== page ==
Metropolitan News-Enterprise


Wednesday, January 27, 2021


Page 1


Suit Alleging Supposed Sex-Enhancing Pills Are Ineffective Won’t Be Revived—C.A.

Opinion Affirms Summary Judgment in Favor of Defendant, Saying That Evidence in Support of Putative Class Action Boiled Down to Plaintiff’s Assertion That Product Didn’t Work for Him


By a MetNews Staff Writer


Summary judgment was properly granted in favor of a Los Angeles company that manufactures a supplement for men to boost sexual performance because the plaintiff, in a putative nationwide class action—once his expert’s pronouncements were discarded as useless—had nothing to go on in asserting a violation of consumer protection statutes other than his own assertion that the product didn’t work for him, the Court of Appeal has declared.


Depicted above is a box containing a product the efficacy of which was challenged in a Los Angeles Superior Court putative class action. The Court of Appeal held Monday that summary judgment was properly ordered in favor of the defendant/manufacturer because an expert’s view that the product is inefficacious was inadmissible, under the circumstances, as the trial court judge had ruled, and evidence that the plaintiff was not personally benefitted by the product was insufficient to create a triable issue of fact because uselessness to the general public was alleged.



That, the court said, was not enough for the action to proceed.

Div. Seven of this district, in an opinion by Los Angeles Superior Court Judge Tony L. Richardson, sitting on assignment, on Monday affirmed the torpedoing of an action brought by a San Diego resident, Ryan Vigil, against Applied Nutrition, Inc., maker of Libido-Max, which it identifies as a “Doctor Developed Male Enhancement.”

Vigil contended that he and his girlfriend have sex three or four times a week; they wanted to “go above and beyond” in their encounters; that he bought an $18 bottle of Libido-Max, took it for two or three weeks, and discerned no benefit.

He said in his complaint that “Plaintiff would not have purchased Libido-Max had he known that the product does not provide the represented enhanced sexual performance and enjoyment,” that he did not receive the advertised “ ‘fast-acting’ benefits,” and “did not receive benefits at all.”

Los Angeles Superior Court Judge Carolyn Kuhl granted summary judgment after holding that the defendant made an adequate showing that Vigil lacked evidence of false advertising on its part and, with the burden shifted to him, failed to demonstrate that there were triable issues of fact. She essentially wiped out his attempted showing by excluding declarations and deposition testimony by his expert, Dr. Bill J. Gurley, as inadmissible.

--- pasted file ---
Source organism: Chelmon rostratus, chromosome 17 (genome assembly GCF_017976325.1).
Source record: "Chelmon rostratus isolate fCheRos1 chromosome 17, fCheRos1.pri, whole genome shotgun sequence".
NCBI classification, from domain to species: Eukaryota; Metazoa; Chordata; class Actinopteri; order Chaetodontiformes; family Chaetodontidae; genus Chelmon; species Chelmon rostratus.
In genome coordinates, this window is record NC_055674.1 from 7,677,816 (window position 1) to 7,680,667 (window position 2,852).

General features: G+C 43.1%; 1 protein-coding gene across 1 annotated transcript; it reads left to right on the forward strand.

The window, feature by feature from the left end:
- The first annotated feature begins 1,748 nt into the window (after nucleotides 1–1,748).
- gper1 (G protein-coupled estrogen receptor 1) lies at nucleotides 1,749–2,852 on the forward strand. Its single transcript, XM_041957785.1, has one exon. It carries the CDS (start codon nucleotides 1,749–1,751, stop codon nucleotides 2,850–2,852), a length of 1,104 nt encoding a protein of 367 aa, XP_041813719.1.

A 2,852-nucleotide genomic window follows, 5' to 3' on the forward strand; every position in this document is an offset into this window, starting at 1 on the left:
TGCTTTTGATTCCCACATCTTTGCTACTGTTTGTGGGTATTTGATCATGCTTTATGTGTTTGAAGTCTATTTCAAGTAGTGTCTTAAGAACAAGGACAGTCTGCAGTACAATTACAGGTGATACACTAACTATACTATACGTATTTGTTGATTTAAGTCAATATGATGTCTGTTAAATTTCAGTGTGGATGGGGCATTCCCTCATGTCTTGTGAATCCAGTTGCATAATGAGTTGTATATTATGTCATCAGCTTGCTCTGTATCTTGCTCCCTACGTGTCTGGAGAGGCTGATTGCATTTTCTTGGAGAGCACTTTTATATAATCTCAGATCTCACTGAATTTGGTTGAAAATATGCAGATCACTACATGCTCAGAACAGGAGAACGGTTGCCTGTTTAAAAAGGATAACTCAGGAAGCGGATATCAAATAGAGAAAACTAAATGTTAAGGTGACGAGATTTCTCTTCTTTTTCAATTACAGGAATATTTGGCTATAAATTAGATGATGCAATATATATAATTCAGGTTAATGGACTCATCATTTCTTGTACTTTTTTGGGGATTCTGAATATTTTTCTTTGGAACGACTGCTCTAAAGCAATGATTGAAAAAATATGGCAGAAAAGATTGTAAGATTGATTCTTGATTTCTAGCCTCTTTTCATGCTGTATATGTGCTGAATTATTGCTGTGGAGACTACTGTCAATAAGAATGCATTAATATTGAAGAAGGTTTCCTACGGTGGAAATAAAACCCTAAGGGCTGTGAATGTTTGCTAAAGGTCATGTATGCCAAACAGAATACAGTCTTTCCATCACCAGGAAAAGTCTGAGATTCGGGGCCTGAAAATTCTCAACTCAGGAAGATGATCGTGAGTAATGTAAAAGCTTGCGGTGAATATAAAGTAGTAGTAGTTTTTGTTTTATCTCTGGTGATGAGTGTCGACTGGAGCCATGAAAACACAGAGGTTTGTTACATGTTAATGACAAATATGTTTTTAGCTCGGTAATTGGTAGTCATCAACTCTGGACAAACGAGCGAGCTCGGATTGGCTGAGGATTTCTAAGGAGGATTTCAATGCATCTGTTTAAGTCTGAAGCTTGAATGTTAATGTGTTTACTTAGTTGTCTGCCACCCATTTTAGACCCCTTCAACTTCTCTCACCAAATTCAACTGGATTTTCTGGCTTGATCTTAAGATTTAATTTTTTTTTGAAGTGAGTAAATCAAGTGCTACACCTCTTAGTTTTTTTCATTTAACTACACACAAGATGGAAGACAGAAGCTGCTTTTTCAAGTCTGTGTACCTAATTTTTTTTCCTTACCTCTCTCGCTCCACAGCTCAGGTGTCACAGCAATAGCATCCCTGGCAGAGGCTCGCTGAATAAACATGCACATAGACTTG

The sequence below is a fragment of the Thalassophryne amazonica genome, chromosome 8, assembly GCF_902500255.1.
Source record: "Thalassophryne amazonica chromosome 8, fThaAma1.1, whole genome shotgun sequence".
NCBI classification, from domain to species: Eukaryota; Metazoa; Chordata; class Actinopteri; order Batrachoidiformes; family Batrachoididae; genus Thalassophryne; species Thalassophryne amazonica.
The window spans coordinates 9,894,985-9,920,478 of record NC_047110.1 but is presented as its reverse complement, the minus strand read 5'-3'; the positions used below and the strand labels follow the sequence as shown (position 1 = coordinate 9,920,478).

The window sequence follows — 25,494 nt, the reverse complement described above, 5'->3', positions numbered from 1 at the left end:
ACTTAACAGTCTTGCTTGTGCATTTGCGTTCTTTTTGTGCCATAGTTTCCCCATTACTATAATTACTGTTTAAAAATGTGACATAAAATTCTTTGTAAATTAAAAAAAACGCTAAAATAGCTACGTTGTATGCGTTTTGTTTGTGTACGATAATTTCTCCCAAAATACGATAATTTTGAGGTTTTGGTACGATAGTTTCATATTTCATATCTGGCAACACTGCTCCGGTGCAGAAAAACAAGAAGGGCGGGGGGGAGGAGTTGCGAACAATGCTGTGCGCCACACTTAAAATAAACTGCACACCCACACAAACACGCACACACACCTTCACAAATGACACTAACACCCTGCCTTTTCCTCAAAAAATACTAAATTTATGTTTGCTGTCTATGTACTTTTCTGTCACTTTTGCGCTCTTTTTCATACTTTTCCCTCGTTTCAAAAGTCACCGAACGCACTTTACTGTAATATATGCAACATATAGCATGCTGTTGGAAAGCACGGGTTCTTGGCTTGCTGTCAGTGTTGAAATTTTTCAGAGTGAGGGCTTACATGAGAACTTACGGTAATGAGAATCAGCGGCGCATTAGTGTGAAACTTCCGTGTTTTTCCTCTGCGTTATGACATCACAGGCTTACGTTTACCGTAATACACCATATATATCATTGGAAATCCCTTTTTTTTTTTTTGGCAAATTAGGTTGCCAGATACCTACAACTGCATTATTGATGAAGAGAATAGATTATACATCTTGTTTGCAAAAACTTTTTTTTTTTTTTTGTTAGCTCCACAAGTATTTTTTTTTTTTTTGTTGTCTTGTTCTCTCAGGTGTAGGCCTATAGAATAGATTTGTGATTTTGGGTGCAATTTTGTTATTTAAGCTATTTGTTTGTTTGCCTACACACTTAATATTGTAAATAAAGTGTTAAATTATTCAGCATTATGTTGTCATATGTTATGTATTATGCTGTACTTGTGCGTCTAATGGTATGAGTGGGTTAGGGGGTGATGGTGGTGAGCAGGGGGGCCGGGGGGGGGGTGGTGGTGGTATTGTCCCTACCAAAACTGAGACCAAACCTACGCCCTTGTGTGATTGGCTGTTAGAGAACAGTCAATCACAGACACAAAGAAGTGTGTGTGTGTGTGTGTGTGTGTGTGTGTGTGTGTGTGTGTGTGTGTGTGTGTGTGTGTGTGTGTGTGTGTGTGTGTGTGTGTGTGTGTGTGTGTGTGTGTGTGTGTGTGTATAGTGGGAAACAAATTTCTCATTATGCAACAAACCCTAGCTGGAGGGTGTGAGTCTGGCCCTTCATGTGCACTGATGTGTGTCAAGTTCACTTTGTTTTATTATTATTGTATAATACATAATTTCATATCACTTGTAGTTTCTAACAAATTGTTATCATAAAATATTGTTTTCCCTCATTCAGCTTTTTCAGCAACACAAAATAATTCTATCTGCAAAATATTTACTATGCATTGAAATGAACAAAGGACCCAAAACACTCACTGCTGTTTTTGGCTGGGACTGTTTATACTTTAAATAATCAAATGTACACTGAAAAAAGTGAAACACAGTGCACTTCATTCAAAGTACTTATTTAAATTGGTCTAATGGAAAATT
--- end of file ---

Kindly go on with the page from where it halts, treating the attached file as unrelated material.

In arguing that Gurley’s conclusions had to be considered, Vigil cited the 2016 opinion by Div. Four of this district’s Court of Appeal in Davis v. Honeywell International, Inc. It was held there that if an expert’s opinion “is based on materials on which the expert may reasonably rely in forming the opinion, and flows in a reasoned chain of logic from those materials rather than from speculation or conjecture, the opinion may pass, even though the trial court or other experts disagree with its conclusion or the methods and materials used to reach it.”

Kuhl remarked:

“Here, however, the ‘reasoned chain of logic’ is broken when Dr. Gurley finds that a particular amount of an ingredient is too low to show a positive effect based on no reasoning other than the fact that a positive effect was determined to exist at a higher level.”

No Scientific Support

Agreeing, Richardson wrote:

“Dr. Gurley provided no scientific support for his conclusion the ingredients proven to be effective at higher doses would not be effective at lower levels.”

He noted:

“Dr. Gurley also admitted he did not know whether the combined ingredients in Libido-Max have synergistic effects, but he conceded they may. In fact, Dr. Gurley admitted that in one of the studies upon which he relied combining L-Arginine and yohimbine caused a greater increase in penile blood flow than when the ingredients were administered separately. Yet, when he was asked if he an opinion as to the lowest dose of L-Arginine and yohimbine that could be combined to increase penile blood flow, Dr. Gurley could not offer an opinion concerning where the dose-response would cut off.”

Richardson observed that without Gurley’s opinion unheeded, “Vigil had no evidence to offer” to establish false advertising.

Plaintiff’s Own Testimony

Arguing to the contrary, Vigil pointed out that aside from Gurley’s rejected testimony, he had recounted his own unfavorable experience with Libido-Max in a deposition and discovery responses, thus creating a triable issue of fact as to whether the product provides benefits. Richardson responded:

“Libido-Max’s effect on Vigil alone, however, is not tantamount to proof that it cannot fulfill its advertised claims to consumers generally. The fact Vigil did not present testimony from others to counteract Applied Nutrition’s submission of favorable customer testimonials is also telling.”

The case is Vigil v. Applied Nutrition, B292530.

The Court of Appeal has maintained under seal, documents revealing the precise formula of Libido-Max, declaring it to be proprietary.


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